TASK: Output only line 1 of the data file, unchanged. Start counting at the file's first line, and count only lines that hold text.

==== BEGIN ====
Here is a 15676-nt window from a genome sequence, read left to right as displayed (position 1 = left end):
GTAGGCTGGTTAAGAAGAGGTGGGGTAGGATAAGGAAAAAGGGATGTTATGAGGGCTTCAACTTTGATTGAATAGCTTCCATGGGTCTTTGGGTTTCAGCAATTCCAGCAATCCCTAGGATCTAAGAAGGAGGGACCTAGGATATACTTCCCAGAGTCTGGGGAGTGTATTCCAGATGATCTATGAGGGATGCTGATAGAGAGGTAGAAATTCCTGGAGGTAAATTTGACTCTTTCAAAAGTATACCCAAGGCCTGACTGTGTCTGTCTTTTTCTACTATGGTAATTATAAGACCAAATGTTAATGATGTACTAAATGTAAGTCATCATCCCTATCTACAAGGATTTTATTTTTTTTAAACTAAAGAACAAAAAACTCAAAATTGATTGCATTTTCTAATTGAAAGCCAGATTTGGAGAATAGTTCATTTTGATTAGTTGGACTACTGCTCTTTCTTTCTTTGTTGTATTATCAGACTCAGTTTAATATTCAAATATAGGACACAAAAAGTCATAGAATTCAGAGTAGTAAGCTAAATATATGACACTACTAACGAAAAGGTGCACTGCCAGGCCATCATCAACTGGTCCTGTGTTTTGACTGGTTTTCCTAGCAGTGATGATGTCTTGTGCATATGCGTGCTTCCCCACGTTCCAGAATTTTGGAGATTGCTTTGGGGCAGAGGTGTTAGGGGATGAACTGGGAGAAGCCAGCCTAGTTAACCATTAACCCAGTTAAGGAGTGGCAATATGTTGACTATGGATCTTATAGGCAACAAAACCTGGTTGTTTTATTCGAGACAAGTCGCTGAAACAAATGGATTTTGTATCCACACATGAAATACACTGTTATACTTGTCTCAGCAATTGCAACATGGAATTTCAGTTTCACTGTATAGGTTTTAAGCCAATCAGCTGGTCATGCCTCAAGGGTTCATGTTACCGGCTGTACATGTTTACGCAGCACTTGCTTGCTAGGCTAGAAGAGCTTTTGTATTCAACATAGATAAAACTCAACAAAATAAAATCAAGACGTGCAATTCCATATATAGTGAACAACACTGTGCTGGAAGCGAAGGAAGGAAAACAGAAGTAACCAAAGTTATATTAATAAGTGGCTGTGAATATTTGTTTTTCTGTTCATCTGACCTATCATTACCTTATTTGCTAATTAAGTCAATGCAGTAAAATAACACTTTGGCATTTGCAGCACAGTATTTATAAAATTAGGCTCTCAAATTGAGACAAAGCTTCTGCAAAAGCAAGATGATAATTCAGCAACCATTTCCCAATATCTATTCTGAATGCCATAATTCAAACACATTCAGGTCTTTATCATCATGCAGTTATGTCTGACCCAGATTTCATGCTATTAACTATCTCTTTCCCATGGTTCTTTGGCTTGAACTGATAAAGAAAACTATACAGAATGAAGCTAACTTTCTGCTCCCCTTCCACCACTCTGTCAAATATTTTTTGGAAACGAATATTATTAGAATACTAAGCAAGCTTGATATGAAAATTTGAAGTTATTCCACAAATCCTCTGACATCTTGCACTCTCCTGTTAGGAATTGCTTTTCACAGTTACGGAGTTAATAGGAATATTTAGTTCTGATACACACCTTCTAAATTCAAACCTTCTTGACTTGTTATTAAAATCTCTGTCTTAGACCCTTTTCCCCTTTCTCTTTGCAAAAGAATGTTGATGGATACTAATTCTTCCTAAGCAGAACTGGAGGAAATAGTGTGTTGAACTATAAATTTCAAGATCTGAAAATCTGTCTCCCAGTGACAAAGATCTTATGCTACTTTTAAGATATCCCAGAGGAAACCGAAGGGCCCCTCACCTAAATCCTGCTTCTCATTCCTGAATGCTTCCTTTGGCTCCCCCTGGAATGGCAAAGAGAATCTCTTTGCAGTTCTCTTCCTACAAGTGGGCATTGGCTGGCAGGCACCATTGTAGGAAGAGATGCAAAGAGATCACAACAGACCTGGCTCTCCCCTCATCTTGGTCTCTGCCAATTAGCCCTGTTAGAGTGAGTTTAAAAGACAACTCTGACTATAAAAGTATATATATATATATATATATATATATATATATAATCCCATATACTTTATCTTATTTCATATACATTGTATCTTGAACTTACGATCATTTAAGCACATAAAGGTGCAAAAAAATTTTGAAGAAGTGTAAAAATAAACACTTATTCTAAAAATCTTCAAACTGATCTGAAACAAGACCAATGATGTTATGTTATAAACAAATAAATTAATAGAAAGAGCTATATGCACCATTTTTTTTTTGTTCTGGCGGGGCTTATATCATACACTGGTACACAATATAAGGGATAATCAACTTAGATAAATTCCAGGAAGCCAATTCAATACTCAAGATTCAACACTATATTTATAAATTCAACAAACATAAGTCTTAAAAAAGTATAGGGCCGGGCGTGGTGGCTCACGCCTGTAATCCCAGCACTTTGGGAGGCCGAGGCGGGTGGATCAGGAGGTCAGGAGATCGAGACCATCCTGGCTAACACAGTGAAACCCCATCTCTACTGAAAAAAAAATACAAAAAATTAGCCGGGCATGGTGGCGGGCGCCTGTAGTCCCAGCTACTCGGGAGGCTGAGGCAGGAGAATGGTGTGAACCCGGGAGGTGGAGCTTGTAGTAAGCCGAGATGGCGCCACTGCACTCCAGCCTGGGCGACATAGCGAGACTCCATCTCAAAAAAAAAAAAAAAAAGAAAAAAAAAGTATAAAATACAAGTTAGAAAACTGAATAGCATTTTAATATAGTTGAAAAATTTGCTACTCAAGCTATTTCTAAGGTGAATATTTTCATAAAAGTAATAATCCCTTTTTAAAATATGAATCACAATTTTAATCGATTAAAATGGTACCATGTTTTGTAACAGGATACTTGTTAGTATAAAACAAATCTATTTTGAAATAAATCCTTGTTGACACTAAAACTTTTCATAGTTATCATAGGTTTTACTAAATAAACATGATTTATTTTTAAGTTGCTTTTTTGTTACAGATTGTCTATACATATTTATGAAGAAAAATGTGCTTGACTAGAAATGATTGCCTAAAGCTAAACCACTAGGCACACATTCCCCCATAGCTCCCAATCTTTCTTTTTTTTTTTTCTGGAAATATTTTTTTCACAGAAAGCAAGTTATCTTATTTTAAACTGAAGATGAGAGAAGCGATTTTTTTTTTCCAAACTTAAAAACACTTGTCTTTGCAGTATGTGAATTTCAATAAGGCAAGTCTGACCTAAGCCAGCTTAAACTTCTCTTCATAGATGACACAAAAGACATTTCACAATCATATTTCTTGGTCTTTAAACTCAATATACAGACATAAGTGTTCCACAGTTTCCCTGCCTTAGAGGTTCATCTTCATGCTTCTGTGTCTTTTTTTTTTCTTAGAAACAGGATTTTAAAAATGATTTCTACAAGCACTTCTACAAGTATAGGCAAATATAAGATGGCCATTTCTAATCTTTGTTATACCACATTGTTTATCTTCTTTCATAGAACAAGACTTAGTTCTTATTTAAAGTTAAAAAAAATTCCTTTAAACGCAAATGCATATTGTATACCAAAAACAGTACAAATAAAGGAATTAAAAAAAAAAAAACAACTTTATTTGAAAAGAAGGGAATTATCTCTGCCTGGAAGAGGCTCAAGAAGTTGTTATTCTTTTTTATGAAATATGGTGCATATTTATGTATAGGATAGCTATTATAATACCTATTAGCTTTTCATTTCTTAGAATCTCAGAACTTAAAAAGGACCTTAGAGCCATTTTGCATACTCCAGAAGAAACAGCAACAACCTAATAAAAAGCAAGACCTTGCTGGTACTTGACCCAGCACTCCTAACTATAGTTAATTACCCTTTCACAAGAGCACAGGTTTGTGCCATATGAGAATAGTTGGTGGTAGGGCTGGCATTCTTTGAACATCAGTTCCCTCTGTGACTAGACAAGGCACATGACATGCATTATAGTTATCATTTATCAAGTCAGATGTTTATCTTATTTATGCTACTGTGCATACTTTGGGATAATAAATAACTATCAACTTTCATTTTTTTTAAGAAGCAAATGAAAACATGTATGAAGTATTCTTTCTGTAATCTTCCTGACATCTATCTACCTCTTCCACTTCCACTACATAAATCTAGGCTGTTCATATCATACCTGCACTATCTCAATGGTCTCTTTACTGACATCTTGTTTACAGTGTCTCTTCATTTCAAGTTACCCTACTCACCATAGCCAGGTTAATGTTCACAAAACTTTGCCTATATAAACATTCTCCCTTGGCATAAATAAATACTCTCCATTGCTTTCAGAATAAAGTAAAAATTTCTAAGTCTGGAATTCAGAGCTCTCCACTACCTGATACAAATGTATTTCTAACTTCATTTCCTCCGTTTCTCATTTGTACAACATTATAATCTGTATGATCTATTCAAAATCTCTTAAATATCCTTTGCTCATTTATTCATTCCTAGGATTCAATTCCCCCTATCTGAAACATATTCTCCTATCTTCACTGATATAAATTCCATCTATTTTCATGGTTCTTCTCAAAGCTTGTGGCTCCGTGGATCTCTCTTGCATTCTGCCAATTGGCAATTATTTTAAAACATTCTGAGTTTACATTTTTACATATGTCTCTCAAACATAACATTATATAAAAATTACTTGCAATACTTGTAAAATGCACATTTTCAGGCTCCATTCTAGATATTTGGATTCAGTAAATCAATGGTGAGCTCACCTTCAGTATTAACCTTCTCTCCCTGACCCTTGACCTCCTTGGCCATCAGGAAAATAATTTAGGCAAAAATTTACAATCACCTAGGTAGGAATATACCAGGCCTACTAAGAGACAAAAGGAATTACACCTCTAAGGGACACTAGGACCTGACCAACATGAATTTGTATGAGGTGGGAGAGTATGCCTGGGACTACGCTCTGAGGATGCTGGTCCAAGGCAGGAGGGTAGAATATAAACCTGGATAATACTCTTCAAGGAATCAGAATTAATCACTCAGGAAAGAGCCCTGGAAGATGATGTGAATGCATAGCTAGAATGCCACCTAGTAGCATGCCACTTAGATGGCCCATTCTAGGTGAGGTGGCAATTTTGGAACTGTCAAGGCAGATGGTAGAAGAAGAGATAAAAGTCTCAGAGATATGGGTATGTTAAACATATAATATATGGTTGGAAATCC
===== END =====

Here is a 15676-nt window from a genome sequence, read left to right as displayed (position 1 = left end):